IELTS (which stands for the International English Language Testing System) is the world’s most well known and recognized test for proficiency in English. If you want to study a degree or get a well paid job in an English speaking country, colleges, universities and employers will likely demand this.
The test is split into four parts: writing,reading, speaking and listening. We asked a teacher of English as a Foreign Language with 25 years of experience for some tips in how to do well in this high-stakes exam. Here’s what she said:
Familiarize yourself with the type of questions and tasks that you are going to be asked in each part of the IELTS Speaking, Reading, Writing and Listening test. It is important that you know the format of each section of the test. Doing practice tests will help you do this, but there is so much more you can do to improve your chances of getting the score you need. Do plan your revision time and try to understand if there is an area that you should particularly work on. Here are some tips to start you off.
The Writing Test
Before you take the test, look at the type of graphs and diagrams and typical topics and that come up in the IELTS writing paper. Keep a notebook and record vocabulary and useful phrases related to these areas. Remember to record language patterns or ‘meaningful chunks’ rather than isolated words as it will help you to use the language effectively and relevant for all sections of the exam.
During the test, spend time planning your answer and making a note of the type of language that you are going to use. Read the question carefully and make sure that you answer the question and connect your ideas logically. Remember the writing test, particularly part 2, is an opportunity to show off what you know while part 1 requires you to describe what you see in very concise but more simple language.
Use complex sentences and a range of subordinate clauses to help you achieve a higher score in the IELTS Writing test, part 2. For example use conditional clauses to introduce and justify your ideas e.g “We could not meet the world’s food demand if we did not grow genetically modified crops.”
The Reading Test
You may read and write short messages via blogs, WeChat or emails on your phone or computer, but to prepare for the IELTS Reading exam you will have to get used to reading much longer length texts on a variety of subjects. You will also have to read quickly! To prepare yourself, start by reading longer articles in your own language about things that interest you. You have to train yourself to enjoy reading again. Then move onto longer articles in English on similar subjects. The more you read, the quicker you will become. Once you have learnt to read longer articles, move onto the IELTS texts and start to time yourself doing the test.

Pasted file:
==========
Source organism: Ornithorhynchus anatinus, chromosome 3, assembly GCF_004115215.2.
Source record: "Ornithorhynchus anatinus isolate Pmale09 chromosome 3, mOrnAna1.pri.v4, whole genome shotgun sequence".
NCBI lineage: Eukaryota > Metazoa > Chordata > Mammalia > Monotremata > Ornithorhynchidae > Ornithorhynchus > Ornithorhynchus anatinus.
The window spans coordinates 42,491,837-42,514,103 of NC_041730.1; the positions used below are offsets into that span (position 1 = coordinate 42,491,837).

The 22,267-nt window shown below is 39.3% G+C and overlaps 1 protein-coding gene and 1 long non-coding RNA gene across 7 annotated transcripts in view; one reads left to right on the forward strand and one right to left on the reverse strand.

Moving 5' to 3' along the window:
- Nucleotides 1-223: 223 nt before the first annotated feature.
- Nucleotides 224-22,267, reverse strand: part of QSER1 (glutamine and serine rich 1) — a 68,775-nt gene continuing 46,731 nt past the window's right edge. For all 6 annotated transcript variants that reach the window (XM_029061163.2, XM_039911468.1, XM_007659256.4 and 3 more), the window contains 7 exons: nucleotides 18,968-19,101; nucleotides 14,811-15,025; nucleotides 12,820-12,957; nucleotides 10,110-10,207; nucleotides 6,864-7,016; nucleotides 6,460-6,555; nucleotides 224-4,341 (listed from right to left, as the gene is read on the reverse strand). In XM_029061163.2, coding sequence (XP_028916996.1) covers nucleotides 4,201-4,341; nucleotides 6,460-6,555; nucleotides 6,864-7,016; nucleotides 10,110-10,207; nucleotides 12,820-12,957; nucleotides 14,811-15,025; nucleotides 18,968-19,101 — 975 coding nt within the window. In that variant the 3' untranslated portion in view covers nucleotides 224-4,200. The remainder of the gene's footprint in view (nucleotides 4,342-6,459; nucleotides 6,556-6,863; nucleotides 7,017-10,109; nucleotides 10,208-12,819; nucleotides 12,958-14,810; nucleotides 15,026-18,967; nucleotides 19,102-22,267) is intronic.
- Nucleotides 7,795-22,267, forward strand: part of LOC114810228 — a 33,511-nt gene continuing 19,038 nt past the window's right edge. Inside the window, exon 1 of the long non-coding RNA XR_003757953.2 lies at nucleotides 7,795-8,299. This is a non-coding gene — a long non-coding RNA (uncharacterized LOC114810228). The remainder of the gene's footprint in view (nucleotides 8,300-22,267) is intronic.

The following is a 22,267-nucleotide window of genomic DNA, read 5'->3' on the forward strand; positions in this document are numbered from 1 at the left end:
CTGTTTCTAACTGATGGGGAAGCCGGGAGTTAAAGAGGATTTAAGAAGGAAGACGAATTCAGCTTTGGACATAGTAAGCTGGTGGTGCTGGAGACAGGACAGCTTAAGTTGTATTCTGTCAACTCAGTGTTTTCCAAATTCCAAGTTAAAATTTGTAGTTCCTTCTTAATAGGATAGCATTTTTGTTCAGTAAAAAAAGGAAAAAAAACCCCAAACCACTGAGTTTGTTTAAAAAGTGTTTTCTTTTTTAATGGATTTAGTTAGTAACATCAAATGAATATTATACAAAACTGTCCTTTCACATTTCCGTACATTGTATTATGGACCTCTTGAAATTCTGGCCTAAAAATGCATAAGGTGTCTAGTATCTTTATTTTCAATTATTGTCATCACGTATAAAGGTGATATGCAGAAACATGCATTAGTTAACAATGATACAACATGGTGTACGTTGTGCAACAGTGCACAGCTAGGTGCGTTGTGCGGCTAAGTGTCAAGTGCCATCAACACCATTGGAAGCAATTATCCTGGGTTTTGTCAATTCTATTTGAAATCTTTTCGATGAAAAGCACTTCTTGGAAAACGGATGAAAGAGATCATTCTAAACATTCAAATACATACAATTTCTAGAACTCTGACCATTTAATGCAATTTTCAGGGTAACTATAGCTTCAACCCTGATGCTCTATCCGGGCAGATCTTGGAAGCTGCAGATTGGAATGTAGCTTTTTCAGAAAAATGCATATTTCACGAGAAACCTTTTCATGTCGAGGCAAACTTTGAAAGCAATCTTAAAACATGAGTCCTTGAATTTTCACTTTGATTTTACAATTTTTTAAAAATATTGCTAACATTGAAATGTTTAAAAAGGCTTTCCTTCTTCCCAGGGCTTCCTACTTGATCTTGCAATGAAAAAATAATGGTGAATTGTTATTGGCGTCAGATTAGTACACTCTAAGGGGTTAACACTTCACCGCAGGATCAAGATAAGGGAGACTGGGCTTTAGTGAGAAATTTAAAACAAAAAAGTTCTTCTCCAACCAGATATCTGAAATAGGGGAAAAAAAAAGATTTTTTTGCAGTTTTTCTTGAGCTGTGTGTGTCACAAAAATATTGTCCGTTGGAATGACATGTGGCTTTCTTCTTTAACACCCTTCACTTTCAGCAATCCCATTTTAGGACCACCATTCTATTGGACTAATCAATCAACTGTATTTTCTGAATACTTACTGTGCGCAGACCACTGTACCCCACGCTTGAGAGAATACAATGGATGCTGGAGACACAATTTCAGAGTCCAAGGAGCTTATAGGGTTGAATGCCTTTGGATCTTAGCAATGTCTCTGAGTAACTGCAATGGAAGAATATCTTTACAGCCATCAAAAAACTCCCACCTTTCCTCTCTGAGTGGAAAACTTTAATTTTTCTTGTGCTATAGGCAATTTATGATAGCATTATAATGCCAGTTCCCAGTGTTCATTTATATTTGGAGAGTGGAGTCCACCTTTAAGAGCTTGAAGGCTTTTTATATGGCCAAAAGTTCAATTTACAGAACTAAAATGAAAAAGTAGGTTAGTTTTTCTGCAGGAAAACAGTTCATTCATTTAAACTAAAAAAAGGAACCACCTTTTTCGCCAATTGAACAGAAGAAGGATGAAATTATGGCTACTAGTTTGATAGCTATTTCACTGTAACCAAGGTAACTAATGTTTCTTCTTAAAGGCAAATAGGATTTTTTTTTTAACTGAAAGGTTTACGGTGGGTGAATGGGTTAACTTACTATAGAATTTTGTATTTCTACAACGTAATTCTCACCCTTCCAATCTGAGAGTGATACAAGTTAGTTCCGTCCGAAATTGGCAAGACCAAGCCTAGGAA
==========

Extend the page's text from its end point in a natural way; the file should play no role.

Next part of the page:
The Speaking Test
To prepare for the test, record yourself reading an article or doing an actual speaking test. Then listen to yourself and notice your pronunciation and intonation. Find a ‘study buddy’ and practise together. It is also a good idea to do this just before you go into the test too so you are already thinking in English. Get used to giving opinions on a range of topics. Watch TV programmes in which people discuss and debate ideas.
This is an opportunity to show off how much English grammar and vocabulary you know. You should try and use different tenses in your answers. Also make sure that you give reasons to support what you are saying.
The Listening Test
You only have one chance to hear each of the four sections of the listening text. To increase your chances of success in this part of the test you should expose yourself to as much spoken English language as you can. Make sure you are familiar with all the English sounds, numbers and letters. Watch TV programs or listen to radio programs on typical subjects covered by IELTS. Listen to TED talks and visit art galleries and museums (either online or face-to-face) as they often have real or virtual tours.